The Oscars for those eight categories were handed out over the span of about 40 minutes starting an hour before the Oscars ceremony started, and to announce the wins, the Academy just tweeted it out in-between clips from the Oscars Red Carpet, which did not acknowledge any of those wins. The pre-show ceremony wasn’t made available for journalists in the press room, so the only way that anyone knew what was being said in those speeches was because of reporters tweeting from inside the Dolby Theater.

The actual pre-show ceremony seemed to go off without a hitch; despite concerns that the winners would call out the Oscars for taking out their wins from the ceremony, nobody called out the Academy in their speeches. Everyone with the exception of Dune composer Hans Zimmer, who won the Oscar for original score and didn’t attend the Oscars because he was on tour, was on hand to accept their award, and Zimmer, for his part, did record an endearing and off-the-cuff speech to his crew with a fake Oscar in a hotel bar. Each speech, including the two that would air live during the Oscar ceremony—for the visual effects team and cinematographer Greig Fraser—would thank Villeneuve profusely, yet another reminder of what many feel is the Oscars’ biggest snub of the year.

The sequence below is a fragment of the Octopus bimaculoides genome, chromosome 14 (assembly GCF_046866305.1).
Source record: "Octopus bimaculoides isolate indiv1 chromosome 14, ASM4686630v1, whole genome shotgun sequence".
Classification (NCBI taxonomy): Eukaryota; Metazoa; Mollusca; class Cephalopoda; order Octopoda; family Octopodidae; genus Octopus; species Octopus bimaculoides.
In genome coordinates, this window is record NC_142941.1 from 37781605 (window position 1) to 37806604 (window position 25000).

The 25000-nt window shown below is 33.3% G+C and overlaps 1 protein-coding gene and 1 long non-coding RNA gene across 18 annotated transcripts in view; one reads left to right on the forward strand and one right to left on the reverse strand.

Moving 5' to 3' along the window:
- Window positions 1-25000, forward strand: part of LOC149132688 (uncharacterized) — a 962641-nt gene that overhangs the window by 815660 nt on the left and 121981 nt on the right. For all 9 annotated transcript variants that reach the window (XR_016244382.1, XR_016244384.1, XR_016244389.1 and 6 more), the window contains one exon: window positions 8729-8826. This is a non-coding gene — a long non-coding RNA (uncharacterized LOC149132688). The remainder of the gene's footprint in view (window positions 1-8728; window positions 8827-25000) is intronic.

The issues really started around the time that the Oscars started to incorporate the edited segments into the ceremony—and it went beyond Dune. As promised, the Oscars cut out the time that it took for the winners to walk on stage. But it also cut to reactions from several famous celebrities who likely weren’t there to watch the pre-show unfold while making it seem like they were watching the award live, all while the “LIVE” moniker appeared on the ABC broadcast. According to The Wrap’s Steve Pond, the transcripts of those eight category speeches defaulted not to the full speech given onstage but rather the truncated versions that aired on television.

Despite an assurance that winners’ speeches would be aired in full, that would turn out not to be the case. Among the first noticeably trimmed Oscar speeches came when Aneil Karia and Riz Ahmed won the Oscar for their live-action short The Long Goodbye. In the full speech, which was recorded and posted by the New York Times’ Kyle Buchanan, Karia speaks first before giving the microphone to Ahmed. In the edited speech that aired on TV, only Ahmed (the more famous of the two) is shown speaking.